How Secure Is The Cloud?

Perception Vs. Reality

IT professionals often perceive the cloud as insecure as or less secure than having their applications and data residing inside their own data centers. But perceptions don't necessarily match reality.

When CA and Ponemon Institute commissioned a study of more than 900 IT professionals back in May 2010, they found that IT practitioners believed security risks were more difficult to curtail in the cloud, including securing the physical location of data assets and restricting privileged user access to sensitive data. The survey found that IT staff admitted they had incomplete knowledge about which of their computing resources are deployed in the cloud, mainly because these decisions are made by end-users outside of any IT review. About half of all respondents acknowledge that many cloud resources are not evaluated for security prior to deployment within their organizations.

Perhaps all the fuss is more about insecure Web applications than the cloud itself. Many of the top Web security exploits like cross-site scripting and SQL injection are things that have been around almost since back when Web servers were invented, and for some reason they still vex many corporate installations. Ironically, a report in May 2010 by Derek Brink of the Aberdeen Group shows that users of cloud-based Web security tools fared better than their on premises equivalents with fewer malware incidents.

Certainly, there are more or less secure cloud environments, just as there are more or less secure local data centers. The Cloud Security Alliance is a non-profit organization formed to promote security assurance among cloud computing vendors. The Alliance promotes best security practices and creates consensus around particular security issues. Founded two years ago by a consortium of vendors and end-user IT managers, it has created several working groups, such as those focusing on data center operations, eDiscovery, and lifecycle management.

The Cloud Security Alliance has both vendors and IT manager representatives organized into a series of working groups to better promote cloud security best practices.

Anyone shopping for cloud services should seek clear and compelling answers to four questions:

  1. How is data encrypted, both in use and at rest, when stored in the cloud infrastructure?
  2. Are fine-grained access controls in place?
  3. How much of the cloud infrastructure is redundant?
  4. How well are Web applications protected? 

We look at each of these in more detail through the following pages.

David Strom
Strom is the former editor-in-chief at Tom's Hardware and the founding editor-in-chief of Network Computing magazine. He has written thousands of articles for dozens of technical publications and websites, and written two books on computer networking.
  • fstrthnu
    Answer: It's safe IF you play your cards right, but almost all of the time you can forget about decent security
  • You haven't really addressed many of the security concerns IT pros have about "the cloud". Who potentially has access to my data, what controls are in place to keep that data safe (ie could a rouge employee rip backup of my DB and take it home)? How are other legal situations handled, such as warrants/requests for data from law enforcement, will the customer be notified, will the vendor simply comply, etc? What happens *IF* the cloud vendor goes out of business one day, where is my data (one would assume there would be warning signs before this happens, but stranger things have happened)? There are tons of questions with not many good answers out there.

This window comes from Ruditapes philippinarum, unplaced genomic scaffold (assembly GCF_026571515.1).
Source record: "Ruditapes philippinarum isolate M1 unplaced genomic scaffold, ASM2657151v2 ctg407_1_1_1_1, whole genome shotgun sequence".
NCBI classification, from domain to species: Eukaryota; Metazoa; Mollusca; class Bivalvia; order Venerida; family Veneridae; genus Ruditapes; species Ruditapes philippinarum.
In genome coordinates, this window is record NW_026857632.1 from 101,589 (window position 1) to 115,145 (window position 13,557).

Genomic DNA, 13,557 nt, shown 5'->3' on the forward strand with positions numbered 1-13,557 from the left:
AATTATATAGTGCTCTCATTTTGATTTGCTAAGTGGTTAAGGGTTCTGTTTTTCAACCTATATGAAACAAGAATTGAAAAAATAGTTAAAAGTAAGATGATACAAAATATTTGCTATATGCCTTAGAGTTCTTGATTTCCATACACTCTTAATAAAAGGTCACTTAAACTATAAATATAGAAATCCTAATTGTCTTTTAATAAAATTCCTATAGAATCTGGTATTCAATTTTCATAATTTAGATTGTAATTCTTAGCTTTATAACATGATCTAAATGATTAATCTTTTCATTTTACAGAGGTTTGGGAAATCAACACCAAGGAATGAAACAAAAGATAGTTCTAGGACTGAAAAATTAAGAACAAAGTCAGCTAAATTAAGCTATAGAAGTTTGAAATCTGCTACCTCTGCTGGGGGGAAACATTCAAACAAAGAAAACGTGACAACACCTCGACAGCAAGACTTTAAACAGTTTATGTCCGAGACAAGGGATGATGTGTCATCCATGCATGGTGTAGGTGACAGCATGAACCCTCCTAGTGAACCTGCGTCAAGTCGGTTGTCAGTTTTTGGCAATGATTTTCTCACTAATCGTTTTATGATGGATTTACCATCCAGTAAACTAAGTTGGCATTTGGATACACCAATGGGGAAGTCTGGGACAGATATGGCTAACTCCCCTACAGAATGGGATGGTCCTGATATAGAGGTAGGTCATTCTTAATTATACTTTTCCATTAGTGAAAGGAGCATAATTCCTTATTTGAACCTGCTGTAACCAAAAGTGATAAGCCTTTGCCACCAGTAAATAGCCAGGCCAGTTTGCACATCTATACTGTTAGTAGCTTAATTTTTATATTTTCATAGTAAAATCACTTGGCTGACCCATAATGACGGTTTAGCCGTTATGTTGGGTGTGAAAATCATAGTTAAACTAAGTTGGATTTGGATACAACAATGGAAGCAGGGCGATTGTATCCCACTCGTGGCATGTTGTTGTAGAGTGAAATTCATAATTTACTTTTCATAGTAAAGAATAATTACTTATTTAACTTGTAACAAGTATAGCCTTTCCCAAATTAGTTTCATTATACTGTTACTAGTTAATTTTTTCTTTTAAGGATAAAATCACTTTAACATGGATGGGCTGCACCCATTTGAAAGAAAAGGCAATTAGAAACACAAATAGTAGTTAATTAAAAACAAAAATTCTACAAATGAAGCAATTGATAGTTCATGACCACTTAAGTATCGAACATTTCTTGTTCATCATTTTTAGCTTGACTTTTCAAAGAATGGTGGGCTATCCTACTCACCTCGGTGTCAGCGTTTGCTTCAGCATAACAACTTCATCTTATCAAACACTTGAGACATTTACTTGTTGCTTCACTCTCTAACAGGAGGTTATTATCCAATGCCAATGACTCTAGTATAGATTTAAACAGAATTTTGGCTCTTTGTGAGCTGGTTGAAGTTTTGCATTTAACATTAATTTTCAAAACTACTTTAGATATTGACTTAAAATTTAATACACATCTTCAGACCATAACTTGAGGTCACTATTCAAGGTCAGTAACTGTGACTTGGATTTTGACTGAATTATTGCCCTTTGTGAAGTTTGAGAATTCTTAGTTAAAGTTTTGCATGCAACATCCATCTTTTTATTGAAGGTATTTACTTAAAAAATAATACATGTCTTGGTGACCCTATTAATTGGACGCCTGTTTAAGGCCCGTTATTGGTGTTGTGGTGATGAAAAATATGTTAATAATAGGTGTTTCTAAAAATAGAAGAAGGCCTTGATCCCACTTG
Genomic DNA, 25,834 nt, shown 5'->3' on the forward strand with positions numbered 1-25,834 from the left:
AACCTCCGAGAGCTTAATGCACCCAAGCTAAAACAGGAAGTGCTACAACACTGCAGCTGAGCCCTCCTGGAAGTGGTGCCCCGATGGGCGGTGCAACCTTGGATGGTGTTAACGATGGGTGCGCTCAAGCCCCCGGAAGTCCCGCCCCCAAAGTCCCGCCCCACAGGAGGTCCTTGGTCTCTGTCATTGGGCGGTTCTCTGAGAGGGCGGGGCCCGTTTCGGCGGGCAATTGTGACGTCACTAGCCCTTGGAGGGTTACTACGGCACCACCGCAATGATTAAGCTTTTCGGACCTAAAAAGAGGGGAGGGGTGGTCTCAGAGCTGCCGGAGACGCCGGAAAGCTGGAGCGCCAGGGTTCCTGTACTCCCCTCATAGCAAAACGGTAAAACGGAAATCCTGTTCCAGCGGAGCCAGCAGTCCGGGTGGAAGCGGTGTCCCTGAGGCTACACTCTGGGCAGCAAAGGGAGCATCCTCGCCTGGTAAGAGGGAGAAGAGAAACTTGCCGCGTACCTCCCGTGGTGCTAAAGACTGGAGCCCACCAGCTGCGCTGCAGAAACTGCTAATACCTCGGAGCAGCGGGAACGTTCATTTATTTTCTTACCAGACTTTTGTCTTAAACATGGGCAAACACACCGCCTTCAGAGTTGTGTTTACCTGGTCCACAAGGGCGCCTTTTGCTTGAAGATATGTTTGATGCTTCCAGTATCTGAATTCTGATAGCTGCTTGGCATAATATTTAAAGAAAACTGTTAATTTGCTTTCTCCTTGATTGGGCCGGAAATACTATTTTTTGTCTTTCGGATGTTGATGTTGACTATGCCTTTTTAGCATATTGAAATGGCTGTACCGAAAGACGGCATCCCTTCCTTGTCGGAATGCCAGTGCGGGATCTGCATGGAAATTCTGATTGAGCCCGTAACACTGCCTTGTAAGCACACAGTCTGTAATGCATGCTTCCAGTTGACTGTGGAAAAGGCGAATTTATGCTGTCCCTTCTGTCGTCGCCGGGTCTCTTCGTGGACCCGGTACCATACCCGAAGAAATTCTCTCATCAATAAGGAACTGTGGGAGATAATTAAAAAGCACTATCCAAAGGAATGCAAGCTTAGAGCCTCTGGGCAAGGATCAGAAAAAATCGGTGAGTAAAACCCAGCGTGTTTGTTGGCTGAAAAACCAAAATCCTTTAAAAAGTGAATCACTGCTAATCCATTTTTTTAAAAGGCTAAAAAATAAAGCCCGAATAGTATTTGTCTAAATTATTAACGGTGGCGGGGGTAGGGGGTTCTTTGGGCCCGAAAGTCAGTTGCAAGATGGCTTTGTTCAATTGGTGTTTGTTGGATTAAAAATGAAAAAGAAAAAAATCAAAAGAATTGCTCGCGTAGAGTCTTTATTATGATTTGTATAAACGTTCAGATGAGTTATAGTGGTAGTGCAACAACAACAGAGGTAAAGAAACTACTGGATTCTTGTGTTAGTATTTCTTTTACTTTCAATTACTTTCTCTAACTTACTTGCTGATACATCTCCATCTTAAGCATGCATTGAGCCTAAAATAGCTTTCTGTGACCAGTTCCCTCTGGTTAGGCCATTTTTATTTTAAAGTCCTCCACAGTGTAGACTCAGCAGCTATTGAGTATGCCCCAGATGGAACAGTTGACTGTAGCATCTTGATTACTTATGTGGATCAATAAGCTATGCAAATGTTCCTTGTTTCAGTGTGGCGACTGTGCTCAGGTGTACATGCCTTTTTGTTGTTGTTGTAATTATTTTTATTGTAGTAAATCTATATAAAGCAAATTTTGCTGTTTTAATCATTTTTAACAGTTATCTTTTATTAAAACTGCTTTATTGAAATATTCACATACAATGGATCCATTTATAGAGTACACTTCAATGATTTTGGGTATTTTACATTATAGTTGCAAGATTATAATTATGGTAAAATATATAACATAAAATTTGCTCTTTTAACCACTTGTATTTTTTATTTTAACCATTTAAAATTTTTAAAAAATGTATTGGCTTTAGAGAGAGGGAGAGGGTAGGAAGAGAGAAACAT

• babachoo
    This article has been brought to you by domestic datamining organizations and the people they have in their pockets.
  • gonebamboo
    Check out this cloud-based (Software as a Service) platform and its security architecture.

  • ludikraut
    This article barely scratches the surface of security issues surrounding cloud computing. It reads more like an executive summary than something I would expect to see on Tomshardware - very disappointing.
  • Cloud computing is overrated. Your data will never be secure in someone else's hands. Any encryption can be broken with time.
  • I didn't really see any mention of on-site encryption in this article, only transport encryption. Also, who assures us that claims made regarding security are entirely true instead of being marketing word-play which seems so popular these days. Only when a cloud service publishes results done by a third party auditor that I trust will I use them.
  • gtaker
    If you are in the external cloud with your company your data will be compromise.. I'm 100% sure of that... we look at this cloud stuff 8 years ago and came to that conclusion if you need to do it, do it inside your company not outside...
  • sadams04
    Security is always a concern, but my main concern with the cloud is around someone else being responsible for up-time / availability. Those priorities rarely line up across multiple companies. While you may recover lost revenue through a breach in service level agreements, you can't recover customer perceptions and experiences in the same way.
  • perrakis
    There's an updated version of the Ponemon Cloud Security Study available from the report's sponsor, Dome9:

    Incidentally, Dome9 offers free cloud security for an unlimited number of servers. You can check them out at Essentially, their value prop is the ability to close administrative ports on a remote cloud server and make access available on demand. This is important in the cloud where your servers operate outside your traditional network, and leaving ports open exposes them to hackers, brute force attacks, and exploits.